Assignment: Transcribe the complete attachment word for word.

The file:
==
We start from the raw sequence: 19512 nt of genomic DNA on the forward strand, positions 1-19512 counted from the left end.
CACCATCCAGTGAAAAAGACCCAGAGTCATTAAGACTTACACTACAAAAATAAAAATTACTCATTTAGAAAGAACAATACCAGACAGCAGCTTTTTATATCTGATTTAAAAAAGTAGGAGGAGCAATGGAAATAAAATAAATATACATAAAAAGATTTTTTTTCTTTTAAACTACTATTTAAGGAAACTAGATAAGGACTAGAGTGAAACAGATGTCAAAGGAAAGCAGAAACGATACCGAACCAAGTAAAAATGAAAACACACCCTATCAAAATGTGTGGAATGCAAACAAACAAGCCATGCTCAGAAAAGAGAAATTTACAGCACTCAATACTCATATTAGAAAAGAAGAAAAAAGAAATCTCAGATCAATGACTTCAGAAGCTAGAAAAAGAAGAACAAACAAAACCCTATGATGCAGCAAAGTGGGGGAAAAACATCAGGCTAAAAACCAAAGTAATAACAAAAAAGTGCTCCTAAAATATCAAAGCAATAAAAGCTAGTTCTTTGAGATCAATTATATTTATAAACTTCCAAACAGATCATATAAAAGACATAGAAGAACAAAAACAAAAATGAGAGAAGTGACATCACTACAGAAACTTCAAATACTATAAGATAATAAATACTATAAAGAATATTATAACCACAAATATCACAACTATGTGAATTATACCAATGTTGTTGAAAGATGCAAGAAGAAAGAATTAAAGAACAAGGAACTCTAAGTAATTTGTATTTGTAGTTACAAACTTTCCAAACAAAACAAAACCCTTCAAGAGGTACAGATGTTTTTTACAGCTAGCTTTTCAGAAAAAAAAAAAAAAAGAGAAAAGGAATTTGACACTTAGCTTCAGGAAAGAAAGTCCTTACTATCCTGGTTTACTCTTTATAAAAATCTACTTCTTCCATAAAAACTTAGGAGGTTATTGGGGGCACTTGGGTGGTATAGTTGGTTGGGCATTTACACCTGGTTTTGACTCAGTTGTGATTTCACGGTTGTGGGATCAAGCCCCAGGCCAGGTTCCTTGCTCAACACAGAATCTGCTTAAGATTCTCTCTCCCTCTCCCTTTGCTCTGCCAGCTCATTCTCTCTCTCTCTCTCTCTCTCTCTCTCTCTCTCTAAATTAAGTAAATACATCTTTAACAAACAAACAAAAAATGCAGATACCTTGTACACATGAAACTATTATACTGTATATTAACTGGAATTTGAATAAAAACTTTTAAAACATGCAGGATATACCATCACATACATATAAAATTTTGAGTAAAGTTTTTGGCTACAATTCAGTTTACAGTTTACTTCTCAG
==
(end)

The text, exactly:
We start from the raw sequence: 19512 nt of genomic DNA on the forward strand, positions 1-19512 counted from the left end.
CACCATCCAGTGAAAAAGACCCAGAGTCATTAAGACTTACACTACAAAAATAAAAATTACTCATTTAGAAAGAACAATACCAGACAGCAGCTTTTTATATCTGATTTAAAAAAGTAGGAGGAGCAATGGAAATAAAATAAATATACATAAAAAGATTTTTTTTCTTTTAAACTACTATTTAAGGAAACTAGATAAGGACTAGAGTGAAACAGATGTCAAAGGAAAGCAGAAACGATACCGAACCAAGTAAAAATGAAAACACACCCTATCAAAATGTGTGGAATGCAAACAAACAAGCCATGCTCAGAAAAGAGAAATTTACAGCACTCAATACTCATATTAGAAAAGAAGAAAAAAGAAATCTCAGATCAATGACTTCAGAAGCTAGAAAAAGAAGAACAAACAAAACCCTATGATGCAGCAAAGTGGGGGAAAAACATCAGGCTAAAAACCAAAGTAATAACAAAAAAGTGCTCCTAAAATATCAAAGCAATAAAAGCTAGTTCTTTGAGATCAATTATATTTATAAACTTCCAAACAGATCATATAAAAGACATAGAAGAACAAAAACAAAAATGAGAGAAGTGACATCACTACAGAAACTTCAAATACTATAAGATAATAAATACTATAAAGAATATTATAACCACAAATATCACAACTATGTGAATTATACCAATGTTGTTGAAAGATGCAAGAAGAAAGAATTAAAGAACAAGGAACTCTAAGTAATTTGTATTTGTAGTTACAAACTTTCCAAACAAAACAAAACCCTTCAAGAGGTACAGATGTTTTTTACAGCTAGCTTTTCAGAAAAAAAAAAAAAAAGAGAAAAGGAATTTGACACTTAGCTTCAGGAAAGAAAGTCCTTACTATCCTGGTTTACTCTTTATAAAAATCTACTTCTTCCATAAAAACTTAGGAGGTTATTGGGGGCACTTGGGTGGTATAGTTGGTTGGGCATTTACACCTGGTTTTGACTCAGTTGTGATTTCACGGTTGTGGGATCAAGCCCCAGGCCAGGTTCCTTGCTCAACACAGAATCTGCTTAAGATTCTCTCTCCCTCTCCCTTTGCTCTGCCAGCTCATTCTCTCTCTCTCTCTCTCTCTCTCTCTCTCTCTCTAAATTAAGTAAATACATCTTTAACAAACAAACAAAAAATGCAGATACCTTGTACACATGAAACTATTATACTGTATATTAACTGGAATTTGAATAAAAACTTTTAAAACATGCAGGATATACCATCACATACATATAAAATTTTGAGTAAAGTTTTTGGCTACAATTCAGTTTACAGTTTACTTCTCAG